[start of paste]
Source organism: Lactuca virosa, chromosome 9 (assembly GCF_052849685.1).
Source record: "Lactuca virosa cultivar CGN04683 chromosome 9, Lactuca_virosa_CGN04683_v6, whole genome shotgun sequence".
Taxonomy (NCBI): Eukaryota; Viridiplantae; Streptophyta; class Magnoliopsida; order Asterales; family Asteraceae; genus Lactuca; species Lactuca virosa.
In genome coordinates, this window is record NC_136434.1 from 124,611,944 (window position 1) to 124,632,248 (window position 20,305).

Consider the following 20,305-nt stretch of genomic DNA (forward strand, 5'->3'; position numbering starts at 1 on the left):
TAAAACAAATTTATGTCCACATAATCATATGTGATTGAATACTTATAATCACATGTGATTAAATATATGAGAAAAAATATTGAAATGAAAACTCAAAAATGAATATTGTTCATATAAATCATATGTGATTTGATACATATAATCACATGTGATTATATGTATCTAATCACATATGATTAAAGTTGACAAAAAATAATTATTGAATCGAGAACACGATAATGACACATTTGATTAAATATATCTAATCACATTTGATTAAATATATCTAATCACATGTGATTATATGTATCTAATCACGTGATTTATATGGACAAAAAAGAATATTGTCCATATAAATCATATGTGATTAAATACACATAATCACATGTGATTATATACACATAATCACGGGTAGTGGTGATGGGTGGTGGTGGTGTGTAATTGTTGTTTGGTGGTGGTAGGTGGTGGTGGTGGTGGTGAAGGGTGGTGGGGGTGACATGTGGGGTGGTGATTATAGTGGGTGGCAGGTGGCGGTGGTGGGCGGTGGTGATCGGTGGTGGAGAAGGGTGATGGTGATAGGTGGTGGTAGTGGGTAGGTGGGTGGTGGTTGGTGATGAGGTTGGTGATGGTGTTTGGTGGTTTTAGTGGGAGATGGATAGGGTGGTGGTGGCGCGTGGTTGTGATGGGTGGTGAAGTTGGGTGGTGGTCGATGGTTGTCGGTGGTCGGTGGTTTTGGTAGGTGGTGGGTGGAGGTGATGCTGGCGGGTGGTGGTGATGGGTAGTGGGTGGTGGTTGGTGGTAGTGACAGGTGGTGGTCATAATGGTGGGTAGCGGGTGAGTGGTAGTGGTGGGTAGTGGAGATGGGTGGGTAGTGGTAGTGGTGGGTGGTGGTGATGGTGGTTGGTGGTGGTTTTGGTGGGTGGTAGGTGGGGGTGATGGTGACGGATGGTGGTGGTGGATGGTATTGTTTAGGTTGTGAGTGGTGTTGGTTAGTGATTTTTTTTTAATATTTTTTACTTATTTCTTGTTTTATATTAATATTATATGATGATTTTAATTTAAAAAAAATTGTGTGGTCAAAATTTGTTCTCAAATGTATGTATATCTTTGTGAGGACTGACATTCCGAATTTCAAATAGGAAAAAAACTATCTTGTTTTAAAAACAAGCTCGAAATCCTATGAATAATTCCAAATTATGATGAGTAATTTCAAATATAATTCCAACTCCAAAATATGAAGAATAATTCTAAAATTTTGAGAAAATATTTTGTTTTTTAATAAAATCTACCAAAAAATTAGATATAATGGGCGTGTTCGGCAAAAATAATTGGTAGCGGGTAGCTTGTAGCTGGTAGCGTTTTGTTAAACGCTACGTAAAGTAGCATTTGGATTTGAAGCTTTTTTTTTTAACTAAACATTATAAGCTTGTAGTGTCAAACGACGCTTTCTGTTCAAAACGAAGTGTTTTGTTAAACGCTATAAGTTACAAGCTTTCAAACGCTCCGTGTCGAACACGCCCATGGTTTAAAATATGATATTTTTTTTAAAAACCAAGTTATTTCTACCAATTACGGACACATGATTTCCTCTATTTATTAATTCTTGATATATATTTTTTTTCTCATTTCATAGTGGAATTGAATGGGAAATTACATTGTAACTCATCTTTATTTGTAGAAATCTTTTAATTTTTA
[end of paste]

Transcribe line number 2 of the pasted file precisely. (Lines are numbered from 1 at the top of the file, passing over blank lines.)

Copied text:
Source record: "Lactuca virosa cultivar CGN04683 chromosome 9, Lactuca_virosa_CGN04683_v6, whole genome shotgun sequence".